Building Successful Cities

In recognizing the vital part universities play in the life of a city, the University of Toronto's three distinct campuses embrace their role as city-builders in metropolitan regions they reside.

Situated in the world's most open, cosmopolitan and diverse city-region, U of T attracts talented, visionary and creative students and faculty from all over Canada and the world. Together, they are making this region a better place in which to live, work and prosper.

Our campuses are open spaces for public discussions of the most pressing and compelling social issues, whether it be addressing Toronto's housing crisis, or helping kids in the city's priority neighbourhoods:

  • Our faculty lend their expertise and advice to government agencies, citizens' groups and community-based organizations on major urban policy questions.
  • Our students engage in learning-by-doing, working with community partners in neighbourhoods right across the GTA.
  • Our physical development plans help us to achieve our academic mission while addressing the needs and aspirations of our neighbours.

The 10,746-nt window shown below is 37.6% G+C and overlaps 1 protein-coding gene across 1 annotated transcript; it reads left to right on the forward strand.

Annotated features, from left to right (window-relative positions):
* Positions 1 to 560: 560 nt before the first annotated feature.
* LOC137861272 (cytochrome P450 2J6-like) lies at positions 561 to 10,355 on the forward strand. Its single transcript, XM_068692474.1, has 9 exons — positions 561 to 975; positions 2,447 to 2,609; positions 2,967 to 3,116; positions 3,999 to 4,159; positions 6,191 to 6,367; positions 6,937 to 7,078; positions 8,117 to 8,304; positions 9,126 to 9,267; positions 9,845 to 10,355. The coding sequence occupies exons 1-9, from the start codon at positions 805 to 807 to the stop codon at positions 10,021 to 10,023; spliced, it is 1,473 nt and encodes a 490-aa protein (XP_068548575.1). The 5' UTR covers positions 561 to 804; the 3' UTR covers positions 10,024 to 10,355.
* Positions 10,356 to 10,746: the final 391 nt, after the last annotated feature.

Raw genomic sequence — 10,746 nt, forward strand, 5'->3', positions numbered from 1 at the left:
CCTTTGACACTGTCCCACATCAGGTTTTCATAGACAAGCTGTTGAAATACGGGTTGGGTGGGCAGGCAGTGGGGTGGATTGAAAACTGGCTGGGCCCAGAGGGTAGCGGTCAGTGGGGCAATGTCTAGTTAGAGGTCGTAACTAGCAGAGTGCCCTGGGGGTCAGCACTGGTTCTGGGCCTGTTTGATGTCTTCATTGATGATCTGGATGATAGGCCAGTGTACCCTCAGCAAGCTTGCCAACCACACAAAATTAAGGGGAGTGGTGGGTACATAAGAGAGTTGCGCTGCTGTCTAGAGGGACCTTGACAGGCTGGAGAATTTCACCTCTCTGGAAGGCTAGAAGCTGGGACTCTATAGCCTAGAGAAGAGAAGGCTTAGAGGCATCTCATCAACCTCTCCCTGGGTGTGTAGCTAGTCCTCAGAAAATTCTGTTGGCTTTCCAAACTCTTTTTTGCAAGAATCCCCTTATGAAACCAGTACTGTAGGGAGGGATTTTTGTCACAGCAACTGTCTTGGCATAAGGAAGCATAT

Our Impact, Our Experts

What difference do you want to make in the next few years?

"I want to help build more sustainable cities and urban transportation systems. My research involves building detailed and behaviourally sound computer simulation models of cities so that we can discover cost-effective ways in which to transform our cities into high-quality, productive and sustainable places to live and work."

- Professor Eric Miller, Civil Engineering

"I hope that my research may encourage others to balance social and environmental issues and work towards social and environmental justice in urban communities and neighbourhoods. I would like my research to be accessible outside of the university setting and to help with understanding the diverse roles of communities and neighbourhoods in cities."

- Professor Susannah Bunce, Department of Human Geography, University of Toronto Scarborough

"I want to carry out research that makes a difference in the ways that we think about and build cities. I am guided by questions about what types of infrastructure should be built to make great cities, how it should be paid for, and what processes should be followed to ensure that the decisions made are equitable, democratic, transparent and accountable. I want my research to be used by scholars, policy makers, politicians and communities to better understand the implications of the ways that urban infrastructure is delivered."

- Professor Matti Siemiatycki, Geography and Planning

"The health of 10 million Canadians is potentially being impacted by traffic-related air pollution. Through our studies of the chemistry, toxicity, and population exposure to vehicle emissions, we hope to reduce the adverse health effects of traffic congestion, making our cities more liveable."

- Professor Greg Evans, Chemical Engineering & Applied Chemistry

Video Showcase: Studying Architecture, Landscape, and Design at U of T

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